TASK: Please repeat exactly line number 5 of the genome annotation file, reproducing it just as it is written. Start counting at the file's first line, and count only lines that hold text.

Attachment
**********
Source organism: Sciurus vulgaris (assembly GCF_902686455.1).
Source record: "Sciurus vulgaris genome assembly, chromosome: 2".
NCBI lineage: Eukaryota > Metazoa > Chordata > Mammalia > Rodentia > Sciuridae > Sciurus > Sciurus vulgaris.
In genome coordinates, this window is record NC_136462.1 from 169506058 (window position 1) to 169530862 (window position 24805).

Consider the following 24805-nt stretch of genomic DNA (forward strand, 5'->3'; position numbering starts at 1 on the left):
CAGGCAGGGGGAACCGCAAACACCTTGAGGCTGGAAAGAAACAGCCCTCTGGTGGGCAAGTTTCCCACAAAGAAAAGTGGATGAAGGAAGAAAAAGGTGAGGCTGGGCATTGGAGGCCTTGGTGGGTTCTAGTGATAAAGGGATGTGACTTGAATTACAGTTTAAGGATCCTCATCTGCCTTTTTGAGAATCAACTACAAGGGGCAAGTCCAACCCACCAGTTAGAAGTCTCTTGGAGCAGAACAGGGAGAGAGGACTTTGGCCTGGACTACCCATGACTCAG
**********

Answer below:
Consider the following 24805-nt stretch of genomic DNA (forward strand, 5'->3'; position numbering starts at 1 on the left):